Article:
Masanobu Fukuoka's 'The One-Straw Revolution'

An excerpt from "The One-Straw Revolution" by Masanobu Fukuoka, master and inventor of the natural farming technique.


| July/August 1978



Fukuoka1

Masanobu Fukuoka is a Japanese farmer who has based his farming around letting nature be in control.


PHOTO: RODALE PRESS

Masanobu Fukuoka may be one of the most farsighted and downright radical farmers in the world today! Why? Because over the past 30 years, he has gradually abandoned most conventional agricultural practices in order to return control of his land to the most skilled grower of all ... Nature herself! In return — he claims — he has reaped both bumper crops and a peace that surpasses understanding. 

Excerpted with permission from The One-Straw Revolution by Masanobu Fukuoka, copyright 1978 by Rodale Press. Available on Amazon

From the Introduction by Larry Korn

For several years, I had been living with a group of friends on a farm in the mountains north of Kyoto. We used the now-traditional "agribiz" methods of Japanese agriculture to grow rice, rye, barley, soybeans and various garden vegetables.

When I first heard stories about Mr. Fukuoka, then, I was skeptical. How could it be possible to grow high-yielding crops of rice and winter grains each year simply by scattering seed onto the surface of an unplowed field? There had to be more to it than that!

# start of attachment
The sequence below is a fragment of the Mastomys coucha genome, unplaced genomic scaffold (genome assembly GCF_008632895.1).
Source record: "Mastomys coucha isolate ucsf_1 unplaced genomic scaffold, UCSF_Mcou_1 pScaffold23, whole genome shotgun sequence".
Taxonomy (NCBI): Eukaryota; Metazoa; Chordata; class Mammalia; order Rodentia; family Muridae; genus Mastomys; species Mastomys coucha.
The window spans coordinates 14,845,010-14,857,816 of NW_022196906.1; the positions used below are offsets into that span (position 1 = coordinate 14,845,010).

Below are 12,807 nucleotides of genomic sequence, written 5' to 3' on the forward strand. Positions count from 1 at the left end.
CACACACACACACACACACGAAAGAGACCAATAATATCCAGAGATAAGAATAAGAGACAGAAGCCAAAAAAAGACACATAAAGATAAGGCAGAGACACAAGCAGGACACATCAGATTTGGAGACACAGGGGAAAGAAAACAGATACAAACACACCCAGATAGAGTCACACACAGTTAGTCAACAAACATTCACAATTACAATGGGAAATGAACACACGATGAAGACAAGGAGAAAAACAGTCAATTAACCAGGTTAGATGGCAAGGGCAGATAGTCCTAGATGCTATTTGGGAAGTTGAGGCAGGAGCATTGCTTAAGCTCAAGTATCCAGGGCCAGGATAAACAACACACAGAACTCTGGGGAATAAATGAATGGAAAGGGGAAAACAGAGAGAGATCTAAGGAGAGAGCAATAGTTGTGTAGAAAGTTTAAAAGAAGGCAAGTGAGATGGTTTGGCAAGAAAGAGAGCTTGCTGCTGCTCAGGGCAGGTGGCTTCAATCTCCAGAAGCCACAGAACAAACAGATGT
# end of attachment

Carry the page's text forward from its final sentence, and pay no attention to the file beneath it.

Whenever there was a lull in our work schedule, I used to travel to other parts of the country, stopping at farms and communes, working part time along the way, and on one of these excursions, I paid a visit to Mr. Fukuoka's farm to learn about his work for myself.

gaiagale
2/12/2011 2:57:59 PM

this method makes perfect sense to me so it was easy to read and really comprehend with a few spelling exceptions ie 'chickens will cat' I'm curious to know if his farm still being cared for thank-you for sharing this wonder filled concept :)


bernie schatz
7/3/2008 9:43:37 PM

It just does not seem true - I keep my garden free of other plants and at times spread the grass clippings of the neighors from time to time. It seems to work. Bernie


r.prasanna
1/3/2008 3:56:47 AM

it is very amazing to me. it is the way to volatalize with nature


judas
11/13/2007 12:21:43 PM

Fascinating article that makes a lot of sense. Thank you.






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